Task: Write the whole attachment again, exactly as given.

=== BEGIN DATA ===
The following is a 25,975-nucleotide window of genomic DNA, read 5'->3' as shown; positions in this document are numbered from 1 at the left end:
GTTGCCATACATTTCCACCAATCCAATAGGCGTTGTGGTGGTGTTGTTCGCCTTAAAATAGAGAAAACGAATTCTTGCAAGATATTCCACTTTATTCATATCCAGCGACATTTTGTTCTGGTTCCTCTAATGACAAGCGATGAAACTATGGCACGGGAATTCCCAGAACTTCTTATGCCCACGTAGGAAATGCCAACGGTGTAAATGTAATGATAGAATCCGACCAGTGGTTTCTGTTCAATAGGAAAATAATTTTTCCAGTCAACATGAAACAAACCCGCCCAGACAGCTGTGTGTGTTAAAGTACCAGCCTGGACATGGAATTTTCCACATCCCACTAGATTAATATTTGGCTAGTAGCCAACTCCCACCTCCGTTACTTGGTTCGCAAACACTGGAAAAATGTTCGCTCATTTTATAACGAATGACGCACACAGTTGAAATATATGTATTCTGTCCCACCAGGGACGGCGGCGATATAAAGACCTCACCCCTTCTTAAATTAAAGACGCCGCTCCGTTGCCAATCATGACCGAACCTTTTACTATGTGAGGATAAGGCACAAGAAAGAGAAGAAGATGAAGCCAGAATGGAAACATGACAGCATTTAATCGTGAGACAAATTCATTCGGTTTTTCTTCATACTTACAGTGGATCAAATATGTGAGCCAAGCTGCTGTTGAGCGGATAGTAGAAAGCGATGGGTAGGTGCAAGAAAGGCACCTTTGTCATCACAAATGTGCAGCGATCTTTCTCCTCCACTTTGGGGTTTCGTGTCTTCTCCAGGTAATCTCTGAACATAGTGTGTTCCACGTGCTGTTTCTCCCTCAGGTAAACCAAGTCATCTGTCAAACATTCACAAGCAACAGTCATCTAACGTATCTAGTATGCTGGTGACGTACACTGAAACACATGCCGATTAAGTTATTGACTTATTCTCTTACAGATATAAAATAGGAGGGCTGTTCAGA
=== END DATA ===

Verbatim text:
The following is a 25,975-nucleotide window of genomic DNA, read 5'->3' as shown; positions in this document are numbered from 1 at the left end:
GTTGCCATACATTTCCACCAATCCAATAGGCGTTGTGGTGGTGTTGTTCGCCTTAAAATAGAGAAAACGAATTCTTGCAAGATATTCCACTTTATTCATATCCAGCGACATTTTGTTCTGGTTCCTCTAATGACAAGCGATGAAACTATGGCACGGGAATTCCCAGAACTTCTTATGCCCACGTAGGAAATGCCAACGGTGTAAATGTAATGATAGAATCCGACCAGTGGTTTCTGTTCAATAGGAAAATAATTTTTCCAGTCAACATGAAACAAACCCGCCCAGACAGCTGTGTGTGTTAAAGTACCAGCCTGGACATGGAATTTTCCACATCCCACTAGATTAATATTTGGCTAGTAGCCAACTCCCACCTCCGTTACTTGGTTCGCAAACACTGGAAAAATGTTCGCTCATTTTATAACGAATGACGCACACAGTTGAAATATATGTATTCTGTCCCACCAGGGACGGCGGCGATATAAAGACCTCACCCCTTCTTAAATTAAAGACGCCGCTCCGTTGCCAATCATGACCGAACCTTTTACTATGTGAGGATAAGGCACAAGAAAGAGAAGAAGATGAAGCCAGAATGGAAACATGACAGCATTTAATCGTGAGACAAATTCATTCGGTTTTTCTTCATACTTACAGTGGATCAAATATGTGAGCCAAGCTGCTGTTGAGCGGATAGTAGAAAGCGATGGGTAGGTGCAAGAAAGGCACCTTTGTCATCACAAATGTGCAGCGATCTTTCTCCTCCACTTTGGGGTTTCGTGTCTTCTCCAGGTAATCTCTGAACATAGTGTGTTCCACGTGCTGTTTCTCCCTCAGGTAAACCAAGTCATCTGTCAAACATTCACAAGCAACAGTCATCTAACGTATCTAGTATGCTGGTGACGTACACTGAAACACATGCCGATTAAGTTATTGACTTATTCTCTTACAGATATAAAATAGGAGGGCTGTTCAGA